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A Ruby HOWTO: Writing A Method That Uses Code Blocks

One of the first things about Ruby which absolutely delighted me was its implementation of code blocks. They take a potentially ugly construct–anonymous delegates–and turn them into a readable, time-saving structure:


chunky_bacon = %w(moo hoo ha ha)
chunky_bacon.each { |cb|
	puts "--> #{cb}"
}

So how can we use this wonderful little bit of functionality in our own code? Well, break out a text editor and a terminal window, because it’s time to write some Ruby! Until the Tryptophan kicks in and we lurch around, belly exposed and bulging, wondering how long it’ll take until we’ve digested enough food to go back for another slice of pie. Happy Thanksgiving!

Wait… why are code blocks cool?

Okay, maybe there’re a few skeptics out there who are thinking to themselves “Gosh, Coda… this all sounds super-swell, but I’m not just not convinced that the classes I write could use code blocks.” Fine, Diogenes, here’s a short list of areas in which code blocks are totally wicked:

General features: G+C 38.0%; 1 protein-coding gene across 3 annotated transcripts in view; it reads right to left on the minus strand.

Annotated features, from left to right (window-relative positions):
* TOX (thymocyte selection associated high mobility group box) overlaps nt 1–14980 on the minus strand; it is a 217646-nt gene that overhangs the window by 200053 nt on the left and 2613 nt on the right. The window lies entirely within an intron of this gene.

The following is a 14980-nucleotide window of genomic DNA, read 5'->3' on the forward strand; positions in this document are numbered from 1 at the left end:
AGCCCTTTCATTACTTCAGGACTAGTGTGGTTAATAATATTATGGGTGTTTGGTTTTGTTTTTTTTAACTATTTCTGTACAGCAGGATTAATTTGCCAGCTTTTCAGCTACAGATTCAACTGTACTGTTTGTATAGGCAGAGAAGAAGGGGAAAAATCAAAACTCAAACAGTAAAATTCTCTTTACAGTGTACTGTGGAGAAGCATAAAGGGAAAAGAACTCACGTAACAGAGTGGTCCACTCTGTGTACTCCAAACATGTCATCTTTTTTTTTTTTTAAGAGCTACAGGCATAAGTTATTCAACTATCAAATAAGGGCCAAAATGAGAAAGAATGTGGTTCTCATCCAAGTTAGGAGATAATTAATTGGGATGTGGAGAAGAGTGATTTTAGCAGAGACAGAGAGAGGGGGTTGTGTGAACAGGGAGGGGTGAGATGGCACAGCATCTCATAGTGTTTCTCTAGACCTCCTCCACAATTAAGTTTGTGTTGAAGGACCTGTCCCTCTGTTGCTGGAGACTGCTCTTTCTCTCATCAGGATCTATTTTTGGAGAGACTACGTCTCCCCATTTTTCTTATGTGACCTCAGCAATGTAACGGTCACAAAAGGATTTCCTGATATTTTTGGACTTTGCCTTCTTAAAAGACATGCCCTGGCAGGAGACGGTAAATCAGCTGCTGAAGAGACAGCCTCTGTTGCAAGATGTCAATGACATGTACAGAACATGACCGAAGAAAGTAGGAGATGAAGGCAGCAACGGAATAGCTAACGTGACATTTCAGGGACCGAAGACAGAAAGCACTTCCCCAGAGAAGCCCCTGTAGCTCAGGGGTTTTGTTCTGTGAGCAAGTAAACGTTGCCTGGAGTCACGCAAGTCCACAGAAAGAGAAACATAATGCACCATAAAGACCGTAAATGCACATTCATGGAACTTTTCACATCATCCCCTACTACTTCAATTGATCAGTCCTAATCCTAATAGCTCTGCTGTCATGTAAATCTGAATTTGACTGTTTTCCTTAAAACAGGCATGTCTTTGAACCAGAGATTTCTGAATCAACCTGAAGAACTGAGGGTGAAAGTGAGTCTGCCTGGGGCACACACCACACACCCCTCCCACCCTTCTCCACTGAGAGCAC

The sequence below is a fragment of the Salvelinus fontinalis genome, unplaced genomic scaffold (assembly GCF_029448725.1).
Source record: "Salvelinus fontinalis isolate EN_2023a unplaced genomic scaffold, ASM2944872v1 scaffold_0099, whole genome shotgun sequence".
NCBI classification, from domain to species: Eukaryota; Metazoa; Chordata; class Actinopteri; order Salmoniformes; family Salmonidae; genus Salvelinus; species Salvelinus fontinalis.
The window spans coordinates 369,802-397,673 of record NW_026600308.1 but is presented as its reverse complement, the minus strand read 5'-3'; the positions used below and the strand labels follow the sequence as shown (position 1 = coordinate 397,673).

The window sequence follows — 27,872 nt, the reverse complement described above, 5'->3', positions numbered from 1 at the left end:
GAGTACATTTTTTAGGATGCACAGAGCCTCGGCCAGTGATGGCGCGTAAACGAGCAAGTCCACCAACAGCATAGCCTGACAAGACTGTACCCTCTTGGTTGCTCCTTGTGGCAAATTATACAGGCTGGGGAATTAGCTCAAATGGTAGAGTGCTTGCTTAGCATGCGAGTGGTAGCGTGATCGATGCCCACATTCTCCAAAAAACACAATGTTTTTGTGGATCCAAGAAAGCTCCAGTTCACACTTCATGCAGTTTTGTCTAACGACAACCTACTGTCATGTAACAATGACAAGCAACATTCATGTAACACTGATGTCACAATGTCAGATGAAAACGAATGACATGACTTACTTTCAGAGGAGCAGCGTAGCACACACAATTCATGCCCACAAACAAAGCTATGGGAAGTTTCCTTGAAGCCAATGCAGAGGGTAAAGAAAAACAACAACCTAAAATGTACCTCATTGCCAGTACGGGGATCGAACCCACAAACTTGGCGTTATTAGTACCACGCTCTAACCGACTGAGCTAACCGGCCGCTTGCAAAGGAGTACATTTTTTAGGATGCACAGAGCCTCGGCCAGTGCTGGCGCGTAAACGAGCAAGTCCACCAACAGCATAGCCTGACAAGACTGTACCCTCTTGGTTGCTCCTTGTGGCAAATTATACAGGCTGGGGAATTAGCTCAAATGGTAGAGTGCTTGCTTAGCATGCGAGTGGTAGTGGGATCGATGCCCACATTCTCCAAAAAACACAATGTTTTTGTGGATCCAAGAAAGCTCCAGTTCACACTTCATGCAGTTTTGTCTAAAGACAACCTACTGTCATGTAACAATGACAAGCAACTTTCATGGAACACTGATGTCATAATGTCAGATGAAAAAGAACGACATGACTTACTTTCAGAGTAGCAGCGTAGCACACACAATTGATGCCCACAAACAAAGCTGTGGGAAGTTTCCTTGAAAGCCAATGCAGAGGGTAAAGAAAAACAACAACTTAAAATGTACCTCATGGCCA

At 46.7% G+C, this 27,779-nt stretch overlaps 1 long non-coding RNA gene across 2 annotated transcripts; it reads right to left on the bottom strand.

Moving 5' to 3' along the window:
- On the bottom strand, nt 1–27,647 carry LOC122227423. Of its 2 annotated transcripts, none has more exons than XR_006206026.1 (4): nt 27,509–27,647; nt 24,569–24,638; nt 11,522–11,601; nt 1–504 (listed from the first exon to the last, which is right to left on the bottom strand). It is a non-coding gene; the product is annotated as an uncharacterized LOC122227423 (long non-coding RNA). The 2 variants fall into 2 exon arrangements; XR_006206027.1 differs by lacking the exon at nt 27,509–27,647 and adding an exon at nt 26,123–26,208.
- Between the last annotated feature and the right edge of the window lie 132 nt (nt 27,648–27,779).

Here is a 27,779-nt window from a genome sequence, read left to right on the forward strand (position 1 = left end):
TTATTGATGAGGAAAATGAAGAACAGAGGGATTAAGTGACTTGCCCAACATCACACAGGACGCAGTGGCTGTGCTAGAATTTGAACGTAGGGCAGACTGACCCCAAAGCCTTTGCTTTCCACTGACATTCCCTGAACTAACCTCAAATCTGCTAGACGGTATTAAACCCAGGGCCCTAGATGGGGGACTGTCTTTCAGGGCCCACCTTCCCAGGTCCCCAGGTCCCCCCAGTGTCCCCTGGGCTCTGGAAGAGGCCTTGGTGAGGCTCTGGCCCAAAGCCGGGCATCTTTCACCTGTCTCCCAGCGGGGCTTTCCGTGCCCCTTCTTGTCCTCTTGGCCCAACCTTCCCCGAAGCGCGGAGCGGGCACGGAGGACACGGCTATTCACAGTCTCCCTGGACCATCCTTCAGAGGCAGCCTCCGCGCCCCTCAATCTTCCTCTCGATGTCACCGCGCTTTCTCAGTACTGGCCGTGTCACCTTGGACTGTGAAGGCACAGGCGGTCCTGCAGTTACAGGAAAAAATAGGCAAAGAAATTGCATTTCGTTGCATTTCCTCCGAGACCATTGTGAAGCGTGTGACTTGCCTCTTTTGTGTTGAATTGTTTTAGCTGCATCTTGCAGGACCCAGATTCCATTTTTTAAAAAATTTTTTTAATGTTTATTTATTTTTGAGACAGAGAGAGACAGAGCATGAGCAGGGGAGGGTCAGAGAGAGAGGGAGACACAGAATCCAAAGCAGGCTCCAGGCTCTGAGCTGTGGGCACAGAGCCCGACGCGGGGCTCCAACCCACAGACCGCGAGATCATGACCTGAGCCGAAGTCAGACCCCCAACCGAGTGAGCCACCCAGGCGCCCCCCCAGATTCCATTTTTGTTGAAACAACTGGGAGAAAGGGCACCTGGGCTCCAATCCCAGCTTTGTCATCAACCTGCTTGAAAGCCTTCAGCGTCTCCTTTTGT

• Transactions: Do you have something which needs to be done atomically? All-or-nothing commit? Rollback-if-accidentally-set-on-fire? Code blocks are, like, made for you.
  • Iterators: Got a bunch of stuff? Want to go through it, one at a time? Yeah… code blocks.
  • Wrappers & Templates: Oh, you’re still using string substitution? How cute… code blocks!

Got it? Good. Code blocks!

Yay! Code blocks! Err… crap.

If you’re anything like me, you immediately jumped to the RDoc info for the Ruby Core, and took a gander at the listing for Array#each:

array.each {|item| block } → array

That’s not helpful. Luckily, I am.

Example One: A Basic Code Block

Here is an insanely simple method which will execute any code block passed to it:


def simple
	puts 'Here comes the code block!'
	yield
	puts 'There was the code block!'
end
simple { puts 'Hooray! The code block is here!' } »
Here comes the code block!
Hooray! The code block is here!
There was the code block!